Ramon Novarro plays another exotic lover in Jacques Feyder's Son of India. Through an arresting series of events, he becomes a ragged pauper, then a rich prince in Bombay. American tourist Madge Evans soon enters the picture and the movie becomes a tragic tale of love fighting against racial boundaries and prejudices. (Would the love story be transpiring if Novarro wasn't rich? I doubt it.)
Son of India features some impressive sets and action scenes; how often do you get to see Novarro buried alive in the same film as a rampaging elephant? The entire film held my interest, even when the romance became increasingly saccharine. Unlike many of her films, Madge Evans gets a more demanding role in this one.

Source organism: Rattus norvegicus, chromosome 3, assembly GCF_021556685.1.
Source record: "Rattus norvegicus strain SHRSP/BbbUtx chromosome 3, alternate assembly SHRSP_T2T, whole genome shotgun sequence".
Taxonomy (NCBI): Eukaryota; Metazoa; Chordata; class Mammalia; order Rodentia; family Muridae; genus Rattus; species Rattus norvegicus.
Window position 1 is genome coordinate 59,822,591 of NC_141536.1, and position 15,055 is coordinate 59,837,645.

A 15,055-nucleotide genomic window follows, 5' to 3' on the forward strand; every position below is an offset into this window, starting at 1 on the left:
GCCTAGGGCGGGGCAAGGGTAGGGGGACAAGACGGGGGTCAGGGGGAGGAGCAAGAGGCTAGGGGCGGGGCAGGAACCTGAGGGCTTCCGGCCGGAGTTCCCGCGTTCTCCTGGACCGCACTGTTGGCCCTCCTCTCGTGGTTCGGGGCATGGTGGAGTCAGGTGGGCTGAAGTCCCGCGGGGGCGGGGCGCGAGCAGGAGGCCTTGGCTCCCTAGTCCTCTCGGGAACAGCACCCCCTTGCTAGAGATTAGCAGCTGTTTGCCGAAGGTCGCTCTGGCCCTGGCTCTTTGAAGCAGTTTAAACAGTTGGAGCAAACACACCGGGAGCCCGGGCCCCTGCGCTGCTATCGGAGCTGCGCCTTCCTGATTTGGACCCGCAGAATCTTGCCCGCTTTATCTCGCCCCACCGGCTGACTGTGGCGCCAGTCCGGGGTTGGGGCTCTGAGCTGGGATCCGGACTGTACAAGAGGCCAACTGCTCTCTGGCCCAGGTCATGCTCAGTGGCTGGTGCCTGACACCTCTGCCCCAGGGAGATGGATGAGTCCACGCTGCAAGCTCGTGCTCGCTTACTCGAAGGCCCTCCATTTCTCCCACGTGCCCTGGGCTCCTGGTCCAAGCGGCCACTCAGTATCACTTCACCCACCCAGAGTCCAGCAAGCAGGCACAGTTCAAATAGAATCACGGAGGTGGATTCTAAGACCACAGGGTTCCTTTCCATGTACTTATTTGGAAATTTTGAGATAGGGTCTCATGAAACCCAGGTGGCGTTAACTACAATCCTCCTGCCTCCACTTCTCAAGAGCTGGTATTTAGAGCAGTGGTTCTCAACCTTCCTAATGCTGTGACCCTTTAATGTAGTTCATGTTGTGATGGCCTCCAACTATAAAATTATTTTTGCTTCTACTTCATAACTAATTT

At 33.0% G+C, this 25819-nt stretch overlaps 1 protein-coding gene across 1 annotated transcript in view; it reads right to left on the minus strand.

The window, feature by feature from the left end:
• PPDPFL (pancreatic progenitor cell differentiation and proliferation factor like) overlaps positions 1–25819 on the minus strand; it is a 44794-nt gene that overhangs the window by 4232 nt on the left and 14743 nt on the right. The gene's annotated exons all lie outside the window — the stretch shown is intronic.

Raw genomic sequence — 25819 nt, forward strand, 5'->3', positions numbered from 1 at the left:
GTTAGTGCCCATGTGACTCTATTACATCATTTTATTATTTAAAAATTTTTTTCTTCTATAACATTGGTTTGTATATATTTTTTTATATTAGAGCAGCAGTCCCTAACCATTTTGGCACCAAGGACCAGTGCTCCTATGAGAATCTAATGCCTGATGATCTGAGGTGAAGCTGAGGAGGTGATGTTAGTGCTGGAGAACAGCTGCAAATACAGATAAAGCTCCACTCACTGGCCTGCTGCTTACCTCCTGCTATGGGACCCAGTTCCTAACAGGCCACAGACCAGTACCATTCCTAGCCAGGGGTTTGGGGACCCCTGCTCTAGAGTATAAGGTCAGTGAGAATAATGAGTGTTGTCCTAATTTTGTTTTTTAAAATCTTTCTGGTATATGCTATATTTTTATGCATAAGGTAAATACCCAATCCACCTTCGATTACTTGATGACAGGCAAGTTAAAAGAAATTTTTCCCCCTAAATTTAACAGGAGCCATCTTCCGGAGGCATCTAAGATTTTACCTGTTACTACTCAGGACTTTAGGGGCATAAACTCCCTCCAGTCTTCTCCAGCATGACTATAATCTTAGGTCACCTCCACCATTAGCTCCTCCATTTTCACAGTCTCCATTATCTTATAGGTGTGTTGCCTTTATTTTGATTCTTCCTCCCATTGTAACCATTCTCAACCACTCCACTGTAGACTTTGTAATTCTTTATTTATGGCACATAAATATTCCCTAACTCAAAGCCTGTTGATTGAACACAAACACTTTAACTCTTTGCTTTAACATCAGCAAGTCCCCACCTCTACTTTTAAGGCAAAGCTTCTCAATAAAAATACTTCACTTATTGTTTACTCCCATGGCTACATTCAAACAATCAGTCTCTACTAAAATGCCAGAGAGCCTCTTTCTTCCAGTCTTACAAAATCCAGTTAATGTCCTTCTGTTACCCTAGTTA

Son of India is packed with the usual MGM character actors, including Marjorie Rambeau as a snobbish aunt, Conrad Nagel as Madge's sister, and C. Aubrey Smith and John Miljan in smaller roles. Ann Dvorak's even on the screen for a minute or two as a seductive dancer.
The movie ends far too quickly (not helped, when watching on Turner Classic Movies, by their loud and abrasive promo following). I'm surprised they didn't cut Novarro off in mid-sentence!
This was Feyder's last American film. Later in the '30s, in France, his movies laid the groundwork for the Poetic Realism film movement. His artistry was vivid, though, even in his American films.
Son of India isn't available on DVD.